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of Judea and Samaria. Thus the persecution, as we shall see, instead of crushing the infant church, tended to strengthen and enlarge it; and added another to the numerous instances in which "the wrath of man" is made, under providential direction, to minister to the praise of God.

2. And devout men carried Stephen to his burial, and made great lamentation over him.

3. As for Saul, he made havock of the church, entering into every house; and haling men and women committed them to prison.

4. Therefore they that were scattered abroad went every where preaching the word.

Thus God's gracious purpose was promoted even by the enmity which persecuted these first believers. To whatever place or country they fled, where their connexions might be settled, or they might find a refuge among friends—wherever protection was offered them, they made a return of infinite value: they told the glad tidings of redemption; they spoke of what God had done; how he had remembered his people Israel, and fulfilled the promises which had kept them so long in expectation. And they would explain the evidence on which they had themselves received this truth; the facts which confirmed it; and how, rather than renounce the faith which they had embraced, and forfeit the peace which it had brought them, they had left their country, and their homes, and all that was dearest to them in the world, "looking for a better country, an inheritance eternal in the heavens." They that were scattered abroad went everywhere preaching the word.

And this, not by a direct commission.2 The apostles did not, as in other cases, set them apart for the work, and lay their hands upon them, and send them forth with fasting and prayer. Such a commission would not be given to the general body of believers. The influencing motive was in themselves; in their own hearts. They had received the truth, the great truth, that "God was in Christ, reconciling the world unto himself:'' that as there is, on the one hand, "no condemnation to them that are in Christ Jesus;" so likewise, there is salvation in no other: "for there is no other name under heaven given amongst men, whereby we must be saved."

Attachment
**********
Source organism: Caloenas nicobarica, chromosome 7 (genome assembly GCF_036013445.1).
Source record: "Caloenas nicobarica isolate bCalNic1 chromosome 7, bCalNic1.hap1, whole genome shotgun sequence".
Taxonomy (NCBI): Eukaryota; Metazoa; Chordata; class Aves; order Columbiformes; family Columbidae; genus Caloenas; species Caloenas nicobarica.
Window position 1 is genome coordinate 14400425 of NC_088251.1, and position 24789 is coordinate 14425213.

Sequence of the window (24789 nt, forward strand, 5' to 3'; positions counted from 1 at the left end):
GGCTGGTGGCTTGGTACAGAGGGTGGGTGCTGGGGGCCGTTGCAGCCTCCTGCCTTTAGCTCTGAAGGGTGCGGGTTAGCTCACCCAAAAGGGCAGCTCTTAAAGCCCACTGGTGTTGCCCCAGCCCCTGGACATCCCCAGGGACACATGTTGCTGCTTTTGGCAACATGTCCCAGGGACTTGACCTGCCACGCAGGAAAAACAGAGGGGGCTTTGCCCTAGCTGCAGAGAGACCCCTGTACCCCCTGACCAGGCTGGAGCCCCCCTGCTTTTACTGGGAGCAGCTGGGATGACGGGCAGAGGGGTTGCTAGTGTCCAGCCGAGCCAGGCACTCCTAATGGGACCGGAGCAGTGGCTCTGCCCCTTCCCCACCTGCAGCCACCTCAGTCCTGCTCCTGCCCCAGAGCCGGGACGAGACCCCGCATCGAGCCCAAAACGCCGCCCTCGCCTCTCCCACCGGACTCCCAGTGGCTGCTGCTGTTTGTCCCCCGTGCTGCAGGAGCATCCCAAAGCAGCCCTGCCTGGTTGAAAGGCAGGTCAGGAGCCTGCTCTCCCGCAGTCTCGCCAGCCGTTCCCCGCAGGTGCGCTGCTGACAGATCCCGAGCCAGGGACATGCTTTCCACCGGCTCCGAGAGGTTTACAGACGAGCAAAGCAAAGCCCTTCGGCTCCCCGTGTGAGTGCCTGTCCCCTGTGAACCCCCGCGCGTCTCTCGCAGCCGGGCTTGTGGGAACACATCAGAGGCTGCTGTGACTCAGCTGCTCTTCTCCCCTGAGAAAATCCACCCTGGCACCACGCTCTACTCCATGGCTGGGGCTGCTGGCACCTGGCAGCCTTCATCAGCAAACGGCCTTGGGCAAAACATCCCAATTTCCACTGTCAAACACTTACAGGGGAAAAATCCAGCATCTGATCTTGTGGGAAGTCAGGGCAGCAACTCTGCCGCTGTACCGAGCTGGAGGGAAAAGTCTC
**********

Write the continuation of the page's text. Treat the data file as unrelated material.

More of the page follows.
This truth they had themselves received; and because they had received it, they were now scattered abroad, driven from their homes.

Though, therefore, they had no express commission, like the apostles; they had feelings like the apostles; like them, they "could not but speak the things which they had seen and heard." For they would find their friends, to whom they had come, in the very state from which they had been themselves so recently delivered: that state described by St. Paul, "resting in the law,3 and making

2 This evidently appears from the circumstances of the case, and is implied by the phrase used both here and in Acts xi. 20, evayyeki&fievoi rdv \6yov, carrying the word of glad tidings. Hammond has an elaborate note to this effect.

3 Romans xi. 17, &c.

their boast of God, but through breaking the law dishonouring God:" "going about to establish their own righteousness, and ignorant of God's righteousness:"4 depending upon ordinances and ceremonies, which were merely a lifeless form; with none of the temper and disposition which belongs to the kingdom of heaven: not poor in spirit: not pure in heart: not meek: not merciful: but proud, unholy, sensual, uncharitable. Such was the general character of the Jewish people, as it appears disclosed in the New Testament. Such, then, would be the character of those friends and connexions among whom the Christians had taken refuge, who were now scattered abroad. And surely there was great reason why they should preach the word among these, and tell them of that blood by which "all that believe are justified from all things, from which they could not be justified by the law of Moses:" should tell them of that Spirit which is able to "turn the hearts of the disobedient to the wisdom of the just;" and to renew them in righteousness and true holiness, "after the image of him that created them."